First Man is a magic rocket ride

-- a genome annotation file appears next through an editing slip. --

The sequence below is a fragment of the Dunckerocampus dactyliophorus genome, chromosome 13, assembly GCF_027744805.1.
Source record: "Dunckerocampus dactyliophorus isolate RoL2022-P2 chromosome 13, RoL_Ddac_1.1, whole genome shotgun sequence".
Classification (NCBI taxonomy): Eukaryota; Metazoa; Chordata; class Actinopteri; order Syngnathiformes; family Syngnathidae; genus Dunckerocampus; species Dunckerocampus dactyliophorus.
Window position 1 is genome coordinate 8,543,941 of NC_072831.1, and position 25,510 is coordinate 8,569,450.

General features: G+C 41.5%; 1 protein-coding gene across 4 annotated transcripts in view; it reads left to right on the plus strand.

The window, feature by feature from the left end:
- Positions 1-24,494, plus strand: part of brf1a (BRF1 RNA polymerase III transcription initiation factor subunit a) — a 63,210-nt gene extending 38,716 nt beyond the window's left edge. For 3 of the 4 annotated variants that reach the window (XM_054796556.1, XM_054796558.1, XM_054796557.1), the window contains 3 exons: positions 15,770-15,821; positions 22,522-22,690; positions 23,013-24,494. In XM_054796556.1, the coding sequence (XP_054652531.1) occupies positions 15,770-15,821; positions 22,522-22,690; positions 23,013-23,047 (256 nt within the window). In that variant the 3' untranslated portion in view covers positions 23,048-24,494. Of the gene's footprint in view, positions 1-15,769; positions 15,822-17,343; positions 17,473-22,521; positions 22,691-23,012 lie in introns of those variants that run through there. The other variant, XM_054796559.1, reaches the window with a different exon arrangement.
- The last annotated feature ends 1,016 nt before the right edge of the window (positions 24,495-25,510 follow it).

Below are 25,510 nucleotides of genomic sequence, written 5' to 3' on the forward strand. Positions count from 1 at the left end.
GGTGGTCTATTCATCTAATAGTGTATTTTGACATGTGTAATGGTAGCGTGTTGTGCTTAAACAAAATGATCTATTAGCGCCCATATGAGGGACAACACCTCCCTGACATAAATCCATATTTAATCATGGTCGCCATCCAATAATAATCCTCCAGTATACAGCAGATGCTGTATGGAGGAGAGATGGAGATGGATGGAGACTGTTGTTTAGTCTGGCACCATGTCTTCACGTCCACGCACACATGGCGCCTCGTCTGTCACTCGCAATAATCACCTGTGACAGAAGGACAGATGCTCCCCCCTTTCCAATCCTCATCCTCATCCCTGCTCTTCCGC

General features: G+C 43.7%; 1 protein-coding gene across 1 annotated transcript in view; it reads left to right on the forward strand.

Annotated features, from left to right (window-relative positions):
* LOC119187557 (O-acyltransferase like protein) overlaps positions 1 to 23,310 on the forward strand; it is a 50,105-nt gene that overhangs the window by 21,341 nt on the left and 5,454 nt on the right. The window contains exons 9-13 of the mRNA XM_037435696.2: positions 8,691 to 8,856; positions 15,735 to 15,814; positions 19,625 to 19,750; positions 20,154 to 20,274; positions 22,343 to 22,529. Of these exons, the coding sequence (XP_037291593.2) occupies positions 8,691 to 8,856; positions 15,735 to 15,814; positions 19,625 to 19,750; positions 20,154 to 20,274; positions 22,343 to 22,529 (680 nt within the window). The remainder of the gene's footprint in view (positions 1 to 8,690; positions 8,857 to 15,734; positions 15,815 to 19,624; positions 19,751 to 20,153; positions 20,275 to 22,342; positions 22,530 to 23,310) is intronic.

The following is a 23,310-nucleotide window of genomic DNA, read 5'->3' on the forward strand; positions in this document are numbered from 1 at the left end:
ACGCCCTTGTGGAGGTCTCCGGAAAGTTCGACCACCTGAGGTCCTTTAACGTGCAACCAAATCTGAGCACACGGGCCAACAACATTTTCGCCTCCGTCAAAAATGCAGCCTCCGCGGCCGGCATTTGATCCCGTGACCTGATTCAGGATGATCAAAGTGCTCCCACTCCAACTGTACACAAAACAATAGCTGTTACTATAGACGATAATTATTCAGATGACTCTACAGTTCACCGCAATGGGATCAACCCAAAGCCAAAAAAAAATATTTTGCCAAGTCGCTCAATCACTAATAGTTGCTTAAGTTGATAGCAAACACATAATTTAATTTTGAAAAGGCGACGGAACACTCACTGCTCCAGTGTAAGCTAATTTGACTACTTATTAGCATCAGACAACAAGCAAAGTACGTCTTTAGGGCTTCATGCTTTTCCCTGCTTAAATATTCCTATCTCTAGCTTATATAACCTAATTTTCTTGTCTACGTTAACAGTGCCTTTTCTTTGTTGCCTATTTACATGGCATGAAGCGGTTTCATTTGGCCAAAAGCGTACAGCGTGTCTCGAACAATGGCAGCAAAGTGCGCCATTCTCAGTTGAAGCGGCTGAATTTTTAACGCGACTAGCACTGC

As Neil Armstrong, the First Man to set foot on the moon, Ryan Gosling has the challenging task of playing a character whose life depends upon staying focused and unemotional. He is like Keir Dullea calmly repeating “open the pod bay doors” to HAL the rebellious computer in Stanley Kubrick’s 2001. The word “wooden” springs to mind—but but Kubrick picked his star for that calmness and certainty, and director Damien Chazelle chose Gosling for the same reason. We first meet Armstrong as a test pilot whose X-15 jet gets in serious trouble. “You’re bouncing off the atmosphere,” ground control explains. The pilot doesn’t even break a sweat. What makes this film special, is getting to meet Armstrong as a family man and father concerned with the fate of his cancer-stricken daughter. We also catch glimpses of the media strings being pulled and the back-up plans for probable failure from the Nixon White House. In today’s climate of toxicity, the film has been crucified for not taking time to show Armstrong planting the American Flag in the lunar landscape. Phwwtttt. Why not talk about the bravery the filmmaker displays in the final images they selected to show the audience? Now that is something.